In an editorial on Friday The Washington Post expressed a glimmer of hope that the United States was returning to its championing of democracy and human rights due to a Wednesday statement by the US State Department in defense of Amnesty International Turkey Chairman Taner Kılıç, who was recently detained on suspicion of links to the faith-based Gülen movement.
“Mr. [Recep Tayyip] Erdogan, the Turkish president who was the target of a failed coup last July, has since carried out a wave of arbitrary punishments and imprisonments of thousands of journalists, academics, bureaucrats, lawyers and human rights defenders he suspects of affiliation with Mr. Gulen and his movement. This cruel frenzy is just the latest step in Mr. Erdogan’s march toward authoritarianism in a nation that was once hailed as a model majority-Muslim democracy,” said The Washington Post editorial board.
Kılıç was detained at his home in the western Turkish city of Izmir on Wednesday along with 22 other attorneys for alleged ties to the Gülen movement.
A military coup attempt on July 15 killed over 240 people and wounded more than a thousand others. Immediately after the putsch, the Justice and Development Party (AKP) government along with President Erdoğan pinned the blame on the movement, which strongly denies the accusation.
“The United States is deeply concerned by the recent detention of Taner Kiliç, Chair of Amnesty International Turkey — the latest in a series of respected human rights defenders, journalists, academics, and activists detained in Turkey,” US State Department Spokesperson Heather Nauert had said in a statement on Wednesday.
Underlining that these detentions, often with little evidence or transparency, are an alarming trend, Nauert said: “We are closely following these cases, and underscore the importance of respect for due process and individual rights, as enshrined in the Turkish Constitution and consistent with Turkey’s own international commitments.”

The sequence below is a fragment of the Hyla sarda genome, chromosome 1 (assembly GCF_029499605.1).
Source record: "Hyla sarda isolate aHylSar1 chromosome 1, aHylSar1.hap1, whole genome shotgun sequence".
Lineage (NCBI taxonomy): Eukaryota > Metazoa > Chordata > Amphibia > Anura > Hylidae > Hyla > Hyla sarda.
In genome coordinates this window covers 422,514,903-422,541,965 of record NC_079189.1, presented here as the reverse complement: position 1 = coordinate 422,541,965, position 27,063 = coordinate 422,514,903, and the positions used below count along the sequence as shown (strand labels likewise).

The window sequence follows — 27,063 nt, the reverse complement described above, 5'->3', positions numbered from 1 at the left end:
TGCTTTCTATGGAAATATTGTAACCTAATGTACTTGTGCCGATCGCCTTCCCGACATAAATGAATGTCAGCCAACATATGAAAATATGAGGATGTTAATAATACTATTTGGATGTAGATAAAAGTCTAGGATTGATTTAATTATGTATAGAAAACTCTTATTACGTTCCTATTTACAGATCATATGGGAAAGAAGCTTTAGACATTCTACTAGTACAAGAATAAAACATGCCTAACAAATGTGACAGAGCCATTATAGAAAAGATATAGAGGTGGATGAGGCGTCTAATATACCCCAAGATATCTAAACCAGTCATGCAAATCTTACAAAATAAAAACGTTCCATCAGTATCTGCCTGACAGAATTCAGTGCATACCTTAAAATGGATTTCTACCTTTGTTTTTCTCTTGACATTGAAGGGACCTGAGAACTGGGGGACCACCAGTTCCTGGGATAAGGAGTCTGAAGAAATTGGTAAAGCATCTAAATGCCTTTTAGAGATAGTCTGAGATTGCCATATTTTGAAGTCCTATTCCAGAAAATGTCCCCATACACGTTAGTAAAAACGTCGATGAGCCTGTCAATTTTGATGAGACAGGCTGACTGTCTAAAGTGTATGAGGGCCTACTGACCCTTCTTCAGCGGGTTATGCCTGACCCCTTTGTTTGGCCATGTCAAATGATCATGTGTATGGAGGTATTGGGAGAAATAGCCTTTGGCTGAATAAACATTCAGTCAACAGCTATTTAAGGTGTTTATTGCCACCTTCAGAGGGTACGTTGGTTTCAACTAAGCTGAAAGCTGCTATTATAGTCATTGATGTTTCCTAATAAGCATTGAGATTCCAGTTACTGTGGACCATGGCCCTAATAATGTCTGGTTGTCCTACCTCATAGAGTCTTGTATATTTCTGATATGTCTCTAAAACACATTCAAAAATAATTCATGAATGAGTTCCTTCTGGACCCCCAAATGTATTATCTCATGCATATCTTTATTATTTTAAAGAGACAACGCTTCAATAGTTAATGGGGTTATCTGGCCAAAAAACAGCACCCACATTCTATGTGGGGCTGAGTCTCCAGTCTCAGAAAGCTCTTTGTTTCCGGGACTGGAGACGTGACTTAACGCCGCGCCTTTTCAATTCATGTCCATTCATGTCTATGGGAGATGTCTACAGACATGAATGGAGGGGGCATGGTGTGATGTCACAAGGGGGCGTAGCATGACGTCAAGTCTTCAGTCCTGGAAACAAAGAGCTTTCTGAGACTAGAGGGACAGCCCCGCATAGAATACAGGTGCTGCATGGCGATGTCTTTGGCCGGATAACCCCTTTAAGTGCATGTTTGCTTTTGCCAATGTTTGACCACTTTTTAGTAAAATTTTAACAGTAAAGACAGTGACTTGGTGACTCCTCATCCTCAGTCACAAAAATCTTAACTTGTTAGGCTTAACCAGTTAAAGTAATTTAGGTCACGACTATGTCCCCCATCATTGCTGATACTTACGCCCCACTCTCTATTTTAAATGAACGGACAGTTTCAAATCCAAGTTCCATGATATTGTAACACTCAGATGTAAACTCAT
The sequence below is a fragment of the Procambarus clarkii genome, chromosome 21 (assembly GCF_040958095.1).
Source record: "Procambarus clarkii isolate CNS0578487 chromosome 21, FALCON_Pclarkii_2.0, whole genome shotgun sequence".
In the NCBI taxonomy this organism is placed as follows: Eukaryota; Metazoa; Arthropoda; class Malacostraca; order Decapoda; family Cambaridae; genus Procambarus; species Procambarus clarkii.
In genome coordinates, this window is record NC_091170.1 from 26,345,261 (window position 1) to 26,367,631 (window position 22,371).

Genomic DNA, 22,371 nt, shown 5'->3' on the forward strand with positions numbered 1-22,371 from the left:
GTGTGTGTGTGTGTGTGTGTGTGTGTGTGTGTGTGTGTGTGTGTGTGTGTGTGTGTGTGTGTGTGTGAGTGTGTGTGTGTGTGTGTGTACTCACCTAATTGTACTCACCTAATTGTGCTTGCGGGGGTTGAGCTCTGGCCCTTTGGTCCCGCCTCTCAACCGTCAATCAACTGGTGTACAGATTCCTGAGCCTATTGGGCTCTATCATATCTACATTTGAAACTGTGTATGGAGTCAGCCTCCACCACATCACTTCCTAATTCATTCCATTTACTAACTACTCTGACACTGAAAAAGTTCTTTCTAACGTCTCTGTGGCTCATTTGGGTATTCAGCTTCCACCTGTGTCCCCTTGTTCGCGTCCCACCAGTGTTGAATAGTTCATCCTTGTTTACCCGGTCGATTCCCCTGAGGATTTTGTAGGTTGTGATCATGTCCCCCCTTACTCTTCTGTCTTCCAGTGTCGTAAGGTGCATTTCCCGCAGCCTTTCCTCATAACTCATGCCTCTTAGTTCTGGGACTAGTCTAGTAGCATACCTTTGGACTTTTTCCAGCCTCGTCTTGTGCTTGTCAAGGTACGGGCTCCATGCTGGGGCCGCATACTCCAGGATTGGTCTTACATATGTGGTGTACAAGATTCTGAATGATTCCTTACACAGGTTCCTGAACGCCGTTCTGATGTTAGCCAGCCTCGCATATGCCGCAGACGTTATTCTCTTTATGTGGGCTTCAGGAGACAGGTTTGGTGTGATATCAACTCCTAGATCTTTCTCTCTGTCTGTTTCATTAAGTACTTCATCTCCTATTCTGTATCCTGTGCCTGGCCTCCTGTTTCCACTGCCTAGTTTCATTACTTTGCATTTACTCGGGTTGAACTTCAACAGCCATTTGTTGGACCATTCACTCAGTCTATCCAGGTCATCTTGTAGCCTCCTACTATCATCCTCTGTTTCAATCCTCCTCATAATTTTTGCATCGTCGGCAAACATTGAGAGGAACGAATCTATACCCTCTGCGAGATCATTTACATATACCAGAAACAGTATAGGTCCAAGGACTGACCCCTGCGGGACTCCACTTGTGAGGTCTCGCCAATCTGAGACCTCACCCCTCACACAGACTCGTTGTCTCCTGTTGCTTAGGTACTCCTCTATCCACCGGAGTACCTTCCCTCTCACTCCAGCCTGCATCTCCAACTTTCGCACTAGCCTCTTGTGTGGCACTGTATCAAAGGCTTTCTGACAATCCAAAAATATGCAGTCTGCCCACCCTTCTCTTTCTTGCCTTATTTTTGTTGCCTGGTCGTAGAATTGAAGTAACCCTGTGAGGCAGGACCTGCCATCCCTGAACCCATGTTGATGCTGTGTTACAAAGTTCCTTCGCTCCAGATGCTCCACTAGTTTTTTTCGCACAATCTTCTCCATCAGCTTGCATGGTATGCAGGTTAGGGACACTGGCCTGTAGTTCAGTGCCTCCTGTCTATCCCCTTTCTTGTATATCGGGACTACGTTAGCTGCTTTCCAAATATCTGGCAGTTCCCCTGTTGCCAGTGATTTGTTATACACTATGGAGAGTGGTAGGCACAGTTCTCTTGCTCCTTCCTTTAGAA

Nauert repeated the US position that “persistent curbs on free speech and other freedoms erode the foundations of democratic society.”
“Turkey benefits from having more engaged voices, not fewer. The detentions of individuals such as Mr. Kilic chill public debate and undermine the quality of democracy.”
The Post said the State Department stopped short of mentioning Erdoğan by name but that it accurately described detentions in Turkey, which are undermining Turkey’s democracy.
“We would add that there are hundreds of other cases worth speaking out about in Turkey as well, including that of French photographer Mathias Depardon, who has been detained since May for committing acts of journalism while on assignment for National Geographic.”
Depardon, after a month in detention, was released on Friday and deported to France.
Criticizing President Donald Trump for abandoning the US’s championing of democracy and market capitalism by relying on example and promoting these values as superior to the miseries of tyranny, the Post said Trump has “hardly said a word to authoritarian bosses about repression of their people and has made no secret of his affinity for strongmen,” including Erdoğan.
According to a report by the state-run Anadolu news agency on May 28, 154,694 individuals have been detained and 50,136 have been jailed due to alleged Gülen links since the failed coup attempt.
“The United States must not only lead by example, as Mr. Trump suggested on taking office. It must also lead by speaking out forcefully on behalf of people whose rights are shackled in dark corners of the globe,” the editorial board concluded.